US Special Representative for the Democratic People's Republic of Korea Stephen Biegun speaks to the media upon his arrival at Incheon International Airport in Incheon, the Republic of Korea, Dec 19, 2018. (LEE JIN-MAN / AP)
SEOUL — US officials will try to expedite humanitarian aid to the Democratic People's Republic of Korea (DPRK), a US envoy said on Wednesday, as Washington and Pyongyang struggle to find a breakthrough in stalled talks aimed at ending the DPRK's nuclear program.
Stephen Biegun, the US special representative for DPRK, made the announcement as he arrived in Seoul for four days of talks with officials from the Republic of Korea (ROK).
International sanctions imposed over DPRK's nuclear weapons and missile programs technically do not cover humanitarian activities. But strict interpretations of UN sanctions have effectively shut down the DPRK operations of most relief groups, according to officials at UN agencies and civilian organizations
DPRK leader Kim Jong-un vowed to work towards denuclearization at his landmark summit with US President Donald Trump in Singapore in June, but the two sides have since made little progress.
With Washington doubling down on sanctions enforcement, humanitarian aid for the DPRK has nearly ground to a halt this year, despite warnings of a potential food crisis and improving relations with Pyongyang, aid groups say.
International sanctions imposed over DPRK's nuclear weapons and missile programs technically do not cover humanitarian activities, and over the summer the United Nations adopted a US proposal designed to streamline approval for aid shipments.
But strict interpretations of UN sanctions curtailing banking and shipping transactions with Pyongyang, as well as a travel ban for US citizens, have effectively shut down the DPRK operations of most relief groups, according to a dozen officials at UN agencies and civilian organizations.
"I'll be sitting down with American aid groups early in the new year to discuss how we can better ensure the delivery of appropriate assistance, particularly through the course of the coming winter," Biegun told reporters in Seoul, noting that the United States would work with the United Nations in reviewing how it grants sanctions exemptions for aid.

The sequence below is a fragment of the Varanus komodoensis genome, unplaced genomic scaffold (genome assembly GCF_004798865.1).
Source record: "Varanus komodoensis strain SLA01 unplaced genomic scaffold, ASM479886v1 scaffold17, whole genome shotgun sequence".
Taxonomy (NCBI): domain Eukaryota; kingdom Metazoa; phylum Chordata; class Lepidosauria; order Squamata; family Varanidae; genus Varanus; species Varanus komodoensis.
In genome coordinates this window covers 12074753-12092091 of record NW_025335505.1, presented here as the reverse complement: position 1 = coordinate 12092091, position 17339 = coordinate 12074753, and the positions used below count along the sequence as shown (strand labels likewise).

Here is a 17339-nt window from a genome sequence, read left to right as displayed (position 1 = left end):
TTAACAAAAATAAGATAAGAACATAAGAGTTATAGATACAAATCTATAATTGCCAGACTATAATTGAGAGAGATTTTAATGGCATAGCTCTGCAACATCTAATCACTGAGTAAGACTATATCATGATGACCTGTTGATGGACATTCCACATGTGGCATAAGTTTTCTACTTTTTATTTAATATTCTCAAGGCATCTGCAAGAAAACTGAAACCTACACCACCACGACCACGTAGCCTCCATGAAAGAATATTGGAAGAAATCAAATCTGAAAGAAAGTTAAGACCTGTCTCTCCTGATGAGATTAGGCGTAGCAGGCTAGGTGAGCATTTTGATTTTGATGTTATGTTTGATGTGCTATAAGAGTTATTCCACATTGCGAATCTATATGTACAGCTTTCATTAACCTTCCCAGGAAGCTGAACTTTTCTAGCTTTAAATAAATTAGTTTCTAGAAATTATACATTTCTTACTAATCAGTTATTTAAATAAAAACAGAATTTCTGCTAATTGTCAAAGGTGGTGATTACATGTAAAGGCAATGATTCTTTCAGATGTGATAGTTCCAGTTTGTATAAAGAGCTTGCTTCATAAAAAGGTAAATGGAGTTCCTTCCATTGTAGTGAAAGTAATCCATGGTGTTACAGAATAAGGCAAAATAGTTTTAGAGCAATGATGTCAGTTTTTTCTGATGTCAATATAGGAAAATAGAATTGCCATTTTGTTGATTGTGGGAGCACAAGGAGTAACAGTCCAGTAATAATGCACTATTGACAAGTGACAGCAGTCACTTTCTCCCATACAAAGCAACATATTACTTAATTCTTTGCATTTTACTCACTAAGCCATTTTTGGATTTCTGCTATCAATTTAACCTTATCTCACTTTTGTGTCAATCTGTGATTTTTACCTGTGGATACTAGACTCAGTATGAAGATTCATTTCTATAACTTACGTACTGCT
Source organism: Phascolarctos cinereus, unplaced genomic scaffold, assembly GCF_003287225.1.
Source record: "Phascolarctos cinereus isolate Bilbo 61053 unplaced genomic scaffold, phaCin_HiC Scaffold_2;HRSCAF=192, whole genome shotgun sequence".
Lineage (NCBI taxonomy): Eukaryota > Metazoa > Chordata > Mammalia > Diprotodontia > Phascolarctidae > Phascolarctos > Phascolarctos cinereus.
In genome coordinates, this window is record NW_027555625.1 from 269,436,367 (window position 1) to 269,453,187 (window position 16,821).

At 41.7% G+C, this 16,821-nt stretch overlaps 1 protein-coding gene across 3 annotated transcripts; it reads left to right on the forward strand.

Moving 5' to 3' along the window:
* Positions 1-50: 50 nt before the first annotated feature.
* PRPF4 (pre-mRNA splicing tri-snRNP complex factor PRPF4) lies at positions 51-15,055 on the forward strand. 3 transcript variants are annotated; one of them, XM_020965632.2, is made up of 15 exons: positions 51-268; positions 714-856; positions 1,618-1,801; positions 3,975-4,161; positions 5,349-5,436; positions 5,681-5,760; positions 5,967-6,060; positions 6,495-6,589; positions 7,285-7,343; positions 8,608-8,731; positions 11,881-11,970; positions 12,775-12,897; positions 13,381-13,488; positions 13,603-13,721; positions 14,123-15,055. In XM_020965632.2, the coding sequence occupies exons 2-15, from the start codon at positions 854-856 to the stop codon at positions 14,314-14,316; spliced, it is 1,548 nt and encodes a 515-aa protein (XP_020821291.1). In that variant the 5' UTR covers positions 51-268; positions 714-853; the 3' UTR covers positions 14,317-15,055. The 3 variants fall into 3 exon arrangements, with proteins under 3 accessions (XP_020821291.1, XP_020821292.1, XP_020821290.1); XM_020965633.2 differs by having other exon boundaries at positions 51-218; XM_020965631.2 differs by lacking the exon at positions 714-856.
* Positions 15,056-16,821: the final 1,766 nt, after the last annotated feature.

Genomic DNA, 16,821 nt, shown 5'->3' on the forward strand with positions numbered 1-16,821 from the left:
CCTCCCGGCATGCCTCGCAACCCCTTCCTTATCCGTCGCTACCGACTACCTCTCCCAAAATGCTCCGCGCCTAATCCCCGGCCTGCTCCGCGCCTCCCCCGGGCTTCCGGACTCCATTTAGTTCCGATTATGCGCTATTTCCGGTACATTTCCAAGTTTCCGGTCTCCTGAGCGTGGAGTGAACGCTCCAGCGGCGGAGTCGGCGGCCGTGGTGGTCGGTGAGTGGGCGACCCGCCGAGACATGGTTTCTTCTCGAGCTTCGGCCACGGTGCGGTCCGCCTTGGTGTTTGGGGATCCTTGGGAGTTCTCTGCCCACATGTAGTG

He acknowledged that the travel ban — which requires American aid workers to obtain special permission from the US State Department before traveling to the DPRK — "may have impacted the delivery of humanitarian assistance".
Early next year, US officials will review how they grant that permission for the "purposes of facilitating the delivery of aid", Biegun said.
Part of the catalyst for the review was the expulsion of an American citizen who had illegally entered the DPRK in October, he said.
The DPRK handled the man's case "expeditiously and with great discretion", giving American officials "greater confidence about the safety and security of Americans travelling" to the DPRK, Biegun said.
Biegun's visit to Seoul comes as negotiations between the United States and DPRK appear stalled, with the two sides yet to reschedule talks between US Secretary of State Mike Pompeo and senior DPRK official Kim Yong-chol after abruptly canceling a meeting in November.
Trump has said a second summit with Kim is likely to take place in January or February, though he wrote on Twitter last week that he is "in no hurry".
The DPRK has for years pursued nuclear and missile programs in defiance of UN Security Council resolutions, but the bellicose rhetoric from both Pyongyang and Trump that raised fears of war has eased this year.
The stalled negotiations have also had an impact on inter-Korean ties, with the DPRK aloof towards ROK's plan to host Kim Jong-un in Seoul this month as agreed at his summit with President Moon Jae-in in Pyongyang in September.
Kim's trip was unlikely to take place this year, Moon's press secretary said last week.
I think it is fair to say that the denuclearization process is not yet on track in earnest. Next year, we can see whether they will have a chance to get closer to the objectives
Cho Myoung-gyon, Unification Minister, ROK
ROK Unification Minister Cho Myoung-gyon, who is due to meet Biegun on Friday, said the nuclear talks would face a critical moment between February and March.
"I think it is fair to say that the denuclearization process is not yet on track in earnest," Cho was quoted by the Yonhap news agency as telling reporters.
"Next year, we can see whether they will have a chance to get closer to the objectives."
DPRK state media has credited Trump for his "willingness" to continue dialogue, but has also slammed Washington for stepping up sanctions, accusing the State Department of being "bent on bringing the DPRK-US relations back to the status of last year which was marked by exchanges of fire".
The State Department said communication between both sides was "ongoing," but sanctions relief would come after they achieved the goal of a "final, fully verified denuclearization".
"The sooner North Korea denuclearizes, the sooner sanctions can be lifted," deputy spokesman Robert Palladino told a news briefing on Tuesday in Washington.
The DPRK is also referred to as North Korea.
Biegun was scheduled to hold talks on Thursday with his ROK counterpart, Lee Do-hoon, ahead of their session on Friday of a working group launched last month to boost coordination on DPRK policy.
Biegun is expected to discuss inter-Korean issues with Cho amid US concerns that Seoul may be moving too quickly with Pyongyang relative to the lackluster progress on denuclearisation.
The two Koreas plan to hold a groundbreaking ceremony on Wednesday for their project to reconnect rail and road links, which would need US sanctions exemptions.
HONG KONG NEWS